Byron Society Talk, 18th February

6.30-8.00pm, at the Art Workers Guild, London

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In this talk, Professor Jason Whittaker looks at William Blake’s response to Byron’s Cain.  

Following its publication in 1821, Byron’s Cain was subject to a series of scathing attacks from those, such as Francis Jeffrey, who wrote in the Edinburgh Review that it was a scandalous attack on piety. Yet, despite (or perhaps because of) the role of Lucifer in the play as well as Byron’s association with a so-called Satanic school, one Christian writer who was not perplexed by Byron’s blasphemous work was the artist William Blake.

In 1822, Blake wrote a response to Byron’s play, a short one-act drama entitled The Ghost of Abel in which he compared the more famous poet to Elijah and sought to offer a correction not to Byron’s purported Satanism but rather his proto-Calvinism. This paper will explore the contexts for Blake’s response to Byron, how he recognised in the younger writer a poetic rebellion against what Blake identified as the Moral Law without a corresponding understanding of a fundamentally humanistic Everlasting Gospel.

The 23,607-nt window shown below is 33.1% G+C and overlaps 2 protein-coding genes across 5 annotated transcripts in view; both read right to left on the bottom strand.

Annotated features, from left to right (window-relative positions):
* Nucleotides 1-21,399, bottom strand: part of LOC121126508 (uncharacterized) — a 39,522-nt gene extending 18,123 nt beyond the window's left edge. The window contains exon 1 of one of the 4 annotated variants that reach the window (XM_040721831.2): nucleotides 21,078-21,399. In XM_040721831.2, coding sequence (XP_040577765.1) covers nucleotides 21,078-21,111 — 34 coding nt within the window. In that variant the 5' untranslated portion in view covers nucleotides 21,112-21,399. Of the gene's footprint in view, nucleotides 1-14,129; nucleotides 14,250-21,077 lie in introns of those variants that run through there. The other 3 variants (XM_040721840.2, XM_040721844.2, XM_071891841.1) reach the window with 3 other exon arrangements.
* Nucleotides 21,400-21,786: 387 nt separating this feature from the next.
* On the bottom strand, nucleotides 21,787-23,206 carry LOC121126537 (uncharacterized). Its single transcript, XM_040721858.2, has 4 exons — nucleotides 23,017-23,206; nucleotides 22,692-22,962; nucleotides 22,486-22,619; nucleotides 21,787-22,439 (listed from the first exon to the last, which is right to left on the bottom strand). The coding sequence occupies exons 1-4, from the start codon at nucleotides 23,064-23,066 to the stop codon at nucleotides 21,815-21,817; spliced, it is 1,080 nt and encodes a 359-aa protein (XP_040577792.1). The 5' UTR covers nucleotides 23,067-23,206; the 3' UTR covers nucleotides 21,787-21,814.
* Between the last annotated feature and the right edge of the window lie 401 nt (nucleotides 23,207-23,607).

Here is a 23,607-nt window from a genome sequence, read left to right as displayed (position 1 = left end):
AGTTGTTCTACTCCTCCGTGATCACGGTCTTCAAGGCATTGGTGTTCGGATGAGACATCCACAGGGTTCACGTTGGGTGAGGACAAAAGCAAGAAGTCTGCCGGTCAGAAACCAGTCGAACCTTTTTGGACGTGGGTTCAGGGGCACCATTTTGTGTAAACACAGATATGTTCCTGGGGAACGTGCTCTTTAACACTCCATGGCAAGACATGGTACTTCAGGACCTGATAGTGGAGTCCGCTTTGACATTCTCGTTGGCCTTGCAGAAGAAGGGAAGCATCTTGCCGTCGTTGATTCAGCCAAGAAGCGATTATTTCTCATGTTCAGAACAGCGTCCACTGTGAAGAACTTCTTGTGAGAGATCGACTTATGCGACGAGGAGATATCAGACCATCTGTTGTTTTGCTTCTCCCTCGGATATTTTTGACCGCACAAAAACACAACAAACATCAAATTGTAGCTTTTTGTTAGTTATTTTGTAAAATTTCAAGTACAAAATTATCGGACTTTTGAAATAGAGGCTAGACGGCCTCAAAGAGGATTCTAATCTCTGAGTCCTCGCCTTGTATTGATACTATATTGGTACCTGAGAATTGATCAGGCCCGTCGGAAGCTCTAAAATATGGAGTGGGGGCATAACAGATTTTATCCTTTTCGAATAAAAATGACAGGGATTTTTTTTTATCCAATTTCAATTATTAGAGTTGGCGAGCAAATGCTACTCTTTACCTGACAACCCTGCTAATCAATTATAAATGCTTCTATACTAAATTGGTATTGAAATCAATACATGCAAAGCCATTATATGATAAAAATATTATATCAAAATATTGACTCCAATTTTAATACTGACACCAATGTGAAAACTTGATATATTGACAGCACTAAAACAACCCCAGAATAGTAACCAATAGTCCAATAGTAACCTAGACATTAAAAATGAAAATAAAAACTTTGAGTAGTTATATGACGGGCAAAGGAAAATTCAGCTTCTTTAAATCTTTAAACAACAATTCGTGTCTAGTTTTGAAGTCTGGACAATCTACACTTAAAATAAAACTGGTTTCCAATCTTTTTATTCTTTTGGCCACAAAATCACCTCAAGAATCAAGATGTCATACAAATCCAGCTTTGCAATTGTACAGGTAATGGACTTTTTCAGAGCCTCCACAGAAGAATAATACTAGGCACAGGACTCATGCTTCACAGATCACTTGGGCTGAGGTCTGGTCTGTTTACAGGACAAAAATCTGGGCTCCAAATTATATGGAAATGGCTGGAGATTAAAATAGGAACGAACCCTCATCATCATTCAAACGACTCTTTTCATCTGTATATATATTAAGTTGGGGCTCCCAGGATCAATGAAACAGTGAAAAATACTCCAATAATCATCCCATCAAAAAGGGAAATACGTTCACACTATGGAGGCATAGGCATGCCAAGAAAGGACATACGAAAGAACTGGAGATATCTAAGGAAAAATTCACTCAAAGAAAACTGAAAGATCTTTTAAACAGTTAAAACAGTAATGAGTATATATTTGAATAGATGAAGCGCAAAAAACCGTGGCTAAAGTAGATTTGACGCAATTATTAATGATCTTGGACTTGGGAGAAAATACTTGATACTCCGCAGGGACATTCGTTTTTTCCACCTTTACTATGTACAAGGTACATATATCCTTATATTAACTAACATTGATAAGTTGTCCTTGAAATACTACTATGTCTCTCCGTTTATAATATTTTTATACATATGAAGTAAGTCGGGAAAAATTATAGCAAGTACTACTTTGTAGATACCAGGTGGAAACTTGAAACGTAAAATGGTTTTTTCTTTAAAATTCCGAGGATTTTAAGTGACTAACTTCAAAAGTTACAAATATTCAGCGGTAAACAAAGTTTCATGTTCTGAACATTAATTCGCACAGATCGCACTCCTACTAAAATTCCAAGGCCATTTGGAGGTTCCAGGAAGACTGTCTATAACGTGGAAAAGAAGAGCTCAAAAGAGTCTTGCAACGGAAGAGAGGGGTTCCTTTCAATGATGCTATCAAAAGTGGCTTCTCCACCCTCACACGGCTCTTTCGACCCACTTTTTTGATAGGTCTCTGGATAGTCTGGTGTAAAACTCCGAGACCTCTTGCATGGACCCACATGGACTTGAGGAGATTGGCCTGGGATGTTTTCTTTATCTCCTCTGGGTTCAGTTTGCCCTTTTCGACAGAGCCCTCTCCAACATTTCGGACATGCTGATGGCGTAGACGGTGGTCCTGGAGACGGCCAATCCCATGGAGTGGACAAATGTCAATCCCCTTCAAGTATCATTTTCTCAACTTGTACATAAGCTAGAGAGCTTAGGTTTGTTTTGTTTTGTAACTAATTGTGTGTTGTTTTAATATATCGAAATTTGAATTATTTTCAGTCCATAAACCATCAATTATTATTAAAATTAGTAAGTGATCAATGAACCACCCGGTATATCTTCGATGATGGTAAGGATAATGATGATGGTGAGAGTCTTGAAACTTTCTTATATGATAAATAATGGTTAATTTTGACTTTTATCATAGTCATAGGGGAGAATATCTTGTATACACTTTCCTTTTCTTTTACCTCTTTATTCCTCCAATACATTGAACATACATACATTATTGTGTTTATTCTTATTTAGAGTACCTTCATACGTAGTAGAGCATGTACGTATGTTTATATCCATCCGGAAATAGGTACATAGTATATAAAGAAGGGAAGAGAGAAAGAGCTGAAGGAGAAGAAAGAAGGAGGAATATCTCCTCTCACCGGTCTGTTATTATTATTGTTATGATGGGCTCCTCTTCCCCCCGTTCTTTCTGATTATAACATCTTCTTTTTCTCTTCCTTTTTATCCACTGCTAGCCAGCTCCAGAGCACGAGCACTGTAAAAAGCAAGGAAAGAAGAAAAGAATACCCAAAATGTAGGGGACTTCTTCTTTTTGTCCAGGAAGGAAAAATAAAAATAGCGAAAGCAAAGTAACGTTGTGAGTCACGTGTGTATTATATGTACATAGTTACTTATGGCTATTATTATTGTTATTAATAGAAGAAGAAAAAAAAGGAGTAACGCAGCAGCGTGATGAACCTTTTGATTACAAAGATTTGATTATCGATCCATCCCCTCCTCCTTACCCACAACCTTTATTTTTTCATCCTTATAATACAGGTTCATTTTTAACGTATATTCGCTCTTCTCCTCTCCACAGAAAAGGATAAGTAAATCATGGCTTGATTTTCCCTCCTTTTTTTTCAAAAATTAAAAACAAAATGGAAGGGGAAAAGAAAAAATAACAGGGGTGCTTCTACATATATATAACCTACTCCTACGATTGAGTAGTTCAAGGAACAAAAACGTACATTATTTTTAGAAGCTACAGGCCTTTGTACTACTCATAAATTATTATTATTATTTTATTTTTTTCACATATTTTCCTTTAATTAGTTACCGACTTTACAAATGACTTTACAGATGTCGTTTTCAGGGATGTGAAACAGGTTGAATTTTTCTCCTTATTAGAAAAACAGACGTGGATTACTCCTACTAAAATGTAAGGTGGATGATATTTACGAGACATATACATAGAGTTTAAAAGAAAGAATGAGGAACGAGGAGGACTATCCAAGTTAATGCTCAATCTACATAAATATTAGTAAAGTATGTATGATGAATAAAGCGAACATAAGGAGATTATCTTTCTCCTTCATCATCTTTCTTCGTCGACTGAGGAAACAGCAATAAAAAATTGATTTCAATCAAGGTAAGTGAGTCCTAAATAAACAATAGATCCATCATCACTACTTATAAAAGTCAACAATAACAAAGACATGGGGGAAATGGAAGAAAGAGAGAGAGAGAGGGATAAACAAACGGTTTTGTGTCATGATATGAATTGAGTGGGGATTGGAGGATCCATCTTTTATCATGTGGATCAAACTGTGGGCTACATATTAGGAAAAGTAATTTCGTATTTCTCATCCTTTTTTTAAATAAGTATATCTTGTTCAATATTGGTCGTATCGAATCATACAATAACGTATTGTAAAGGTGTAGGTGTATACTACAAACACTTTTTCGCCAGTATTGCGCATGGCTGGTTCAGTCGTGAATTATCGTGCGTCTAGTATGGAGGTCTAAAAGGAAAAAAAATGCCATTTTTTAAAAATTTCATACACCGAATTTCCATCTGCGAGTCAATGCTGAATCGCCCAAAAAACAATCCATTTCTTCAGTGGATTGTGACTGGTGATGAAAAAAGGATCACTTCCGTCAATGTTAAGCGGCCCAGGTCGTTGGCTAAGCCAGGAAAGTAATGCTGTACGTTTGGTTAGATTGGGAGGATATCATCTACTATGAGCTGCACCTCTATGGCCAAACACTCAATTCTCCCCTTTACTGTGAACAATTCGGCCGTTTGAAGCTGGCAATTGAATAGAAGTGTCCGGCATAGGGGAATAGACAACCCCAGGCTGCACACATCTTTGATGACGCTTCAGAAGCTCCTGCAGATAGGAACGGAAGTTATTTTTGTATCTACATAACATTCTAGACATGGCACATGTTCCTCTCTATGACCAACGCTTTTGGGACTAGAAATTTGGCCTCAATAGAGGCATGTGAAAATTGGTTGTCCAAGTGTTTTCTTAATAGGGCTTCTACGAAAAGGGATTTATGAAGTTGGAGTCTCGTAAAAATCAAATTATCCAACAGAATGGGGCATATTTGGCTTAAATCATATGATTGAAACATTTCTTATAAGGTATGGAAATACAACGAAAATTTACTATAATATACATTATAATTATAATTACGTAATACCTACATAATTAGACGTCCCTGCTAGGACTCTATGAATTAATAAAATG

Art Workers Guild

6 Queen Square


London WC1N 3AT



Drinks at 6.30

Lecture 7.00-8.00pm

There will be a dinner for those who wish to join, details will be confirmed closer to the time.


Tickets must be purchased.

Click here to purchase tickets.


Image taken from Blake's "Ghost of Abel", held by the Library of Congress, Rare Book and Special Collections Division